Meanwhile, in May 2005, Plaintiff notified the Equal Employment Opportunity Commission ("EEOC") that her removal was caused by race, disability and retaliation for prior EEOC activity. Plaintiff requested a hearing before an Administrative Law Judge ("ALJ") and on October 17, 2006, an ALJ granted summary judgment for the USPS. The ALJ found that Plaintiff failed to present any evidence to rebut or to cast doubt on Teemer's rationale for his decisions. The ALJ wrote "[f]rom Teemer's point of view, Plaintiff requested Continuation Of Pay for an alleged on-the-job injury on January 27, 2005, that prevented her from sitting at a table and repairing torn pieces of mail at her own pace. Yet, during the time that she was absent from work with pay, Plaintiff was observed performing activities that demonstrated that she could have performed her limited duty. Based on these facts, the Agency is entitled to summary judgment." (Decision of ALJ at 18-19.)

At her deposition Plaintiff testified that her mental condition today is substantially the same as in 2005. When asked how depression has limited her, Plaintiff testified that she is limited in her ability to enjoy life and socialize and that she sometimes just wants to stay in the house and do nothing and cry. When asked at deposition what alleged EEOC activity she claims prompted the USPS's retaliation, Plaintiff testified "I don't remember the years but I have filed several EEOs and grievances."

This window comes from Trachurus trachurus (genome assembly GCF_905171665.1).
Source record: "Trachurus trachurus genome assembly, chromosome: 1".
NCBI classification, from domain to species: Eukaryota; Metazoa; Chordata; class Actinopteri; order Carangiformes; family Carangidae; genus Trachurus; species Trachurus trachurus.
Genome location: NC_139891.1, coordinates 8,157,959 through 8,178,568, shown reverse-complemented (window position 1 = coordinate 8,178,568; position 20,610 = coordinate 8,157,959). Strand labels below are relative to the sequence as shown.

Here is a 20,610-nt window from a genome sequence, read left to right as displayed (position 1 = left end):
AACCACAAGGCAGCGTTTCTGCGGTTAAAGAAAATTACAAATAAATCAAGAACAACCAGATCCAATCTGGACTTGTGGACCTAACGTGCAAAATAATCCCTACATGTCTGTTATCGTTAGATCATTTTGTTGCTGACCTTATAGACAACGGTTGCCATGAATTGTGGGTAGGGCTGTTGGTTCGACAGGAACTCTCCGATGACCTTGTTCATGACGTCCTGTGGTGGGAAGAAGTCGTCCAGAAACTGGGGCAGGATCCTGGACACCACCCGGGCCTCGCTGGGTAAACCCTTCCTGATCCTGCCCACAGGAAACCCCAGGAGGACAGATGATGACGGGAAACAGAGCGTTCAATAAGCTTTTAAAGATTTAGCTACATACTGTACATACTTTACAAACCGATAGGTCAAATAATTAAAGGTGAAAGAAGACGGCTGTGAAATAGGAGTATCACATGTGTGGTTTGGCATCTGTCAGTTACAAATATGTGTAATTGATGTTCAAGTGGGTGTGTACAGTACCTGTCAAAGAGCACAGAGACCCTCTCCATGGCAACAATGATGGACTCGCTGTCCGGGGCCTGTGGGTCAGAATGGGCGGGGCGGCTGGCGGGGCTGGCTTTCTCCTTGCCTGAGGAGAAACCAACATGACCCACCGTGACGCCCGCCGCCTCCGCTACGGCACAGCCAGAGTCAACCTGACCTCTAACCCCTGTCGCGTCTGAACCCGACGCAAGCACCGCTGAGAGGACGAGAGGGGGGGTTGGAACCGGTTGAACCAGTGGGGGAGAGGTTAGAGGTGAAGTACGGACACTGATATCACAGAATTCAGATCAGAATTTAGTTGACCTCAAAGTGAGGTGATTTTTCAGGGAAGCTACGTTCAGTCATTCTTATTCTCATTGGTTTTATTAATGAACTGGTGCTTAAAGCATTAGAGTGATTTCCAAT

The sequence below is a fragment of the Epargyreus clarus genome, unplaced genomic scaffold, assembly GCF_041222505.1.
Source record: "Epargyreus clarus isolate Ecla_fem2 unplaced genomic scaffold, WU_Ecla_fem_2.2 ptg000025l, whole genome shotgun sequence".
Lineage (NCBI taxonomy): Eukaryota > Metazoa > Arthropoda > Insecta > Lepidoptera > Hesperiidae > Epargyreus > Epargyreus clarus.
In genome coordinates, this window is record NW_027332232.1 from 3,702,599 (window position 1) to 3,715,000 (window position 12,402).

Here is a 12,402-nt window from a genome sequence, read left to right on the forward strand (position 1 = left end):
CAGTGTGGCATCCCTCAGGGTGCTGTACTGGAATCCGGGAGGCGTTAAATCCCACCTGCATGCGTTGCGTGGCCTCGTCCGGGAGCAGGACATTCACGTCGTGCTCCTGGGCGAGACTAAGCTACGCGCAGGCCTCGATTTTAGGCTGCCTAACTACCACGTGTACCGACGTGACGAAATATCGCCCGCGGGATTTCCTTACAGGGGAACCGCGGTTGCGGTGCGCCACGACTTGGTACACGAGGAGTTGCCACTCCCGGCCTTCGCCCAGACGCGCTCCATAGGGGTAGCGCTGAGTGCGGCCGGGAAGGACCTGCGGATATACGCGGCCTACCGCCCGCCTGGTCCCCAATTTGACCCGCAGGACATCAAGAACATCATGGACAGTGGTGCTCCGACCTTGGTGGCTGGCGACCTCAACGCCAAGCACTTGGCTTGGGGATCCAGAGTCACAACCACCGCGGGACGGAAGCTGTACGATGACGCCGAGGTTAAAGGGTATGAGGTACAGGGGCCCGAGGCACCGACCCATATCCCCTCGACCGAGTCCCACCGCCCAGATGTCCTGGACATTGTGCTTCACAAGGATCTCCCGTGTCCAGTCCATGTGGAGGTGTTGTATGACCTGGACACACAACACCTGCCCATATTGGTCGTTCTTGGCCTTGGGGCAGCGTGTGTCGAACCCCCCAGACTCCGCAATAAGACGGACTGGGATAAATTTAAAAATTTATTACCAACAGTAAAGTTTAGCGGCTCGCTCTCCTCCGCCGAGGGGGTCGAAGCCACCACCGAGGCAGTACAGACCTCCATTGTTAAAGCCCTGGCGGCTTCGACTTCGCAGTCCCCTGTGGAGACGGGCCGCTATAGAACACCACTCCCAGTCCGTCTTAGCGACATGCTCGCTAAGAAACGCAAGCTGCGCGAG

Summary judgment is appropriate if "the pleadings, depositions, answers to interrogatories, and admissions on file, together with the affidavits, if any, show that there is no genuine issue as to any material fact and that the moving party is entitled to a judgment as a matter of law." Fed. R. Civ. P. 56(c). A genuine issue of material fact exists only if there is sufficient evidence for a reasonable jury to return a verdict for the nonmoving party. Anderson v. Liberty Lobby, Inc., 477 U.S. 242, 248 (1986). The movant bears the burden of establishing that no genuine issue of material fact exists. Celotex Corp. v. Catrett, 477 U.S. 317, 323 (1986). If the movant meets this burden, the non-movant must set forth specific facts (a "scintilla of evidence" is insufficient) demonstrating that there is a genuine issue for trial. Fed. R. Civ. P. 56(e); Anderson, 477 U.S. at 252; see also Celotex, 477 U.S. at 324. When reviewing a motion for summary judgment, the court must view the facts in the light most favorable to the nonmoving party and draw all reasonable inferences in that party's favor. See Schuster v. Lucent Tech., Inc., 327 F.3d 569, 573 (7th Cir. 2003). This standard of review is applied to employment discrimination cases with "added rigor." Sarsha v. Sears, Roebuck & Co., 3 F.3d 1035, 1038 (7th Cir. 1993).


Plaintiff is a federal employee and as such, her remedies for discrimination lie under the Rehabilitation Act, not the ADA. Mannie v. Potter, 394 F.3d 977, 982 (7th Cir. 2005); see also 42 U.S.C. ยง 12111(5)(B). Therefore, Counts I and III, alleging retaliation and discrimination under the ADA respectively, ...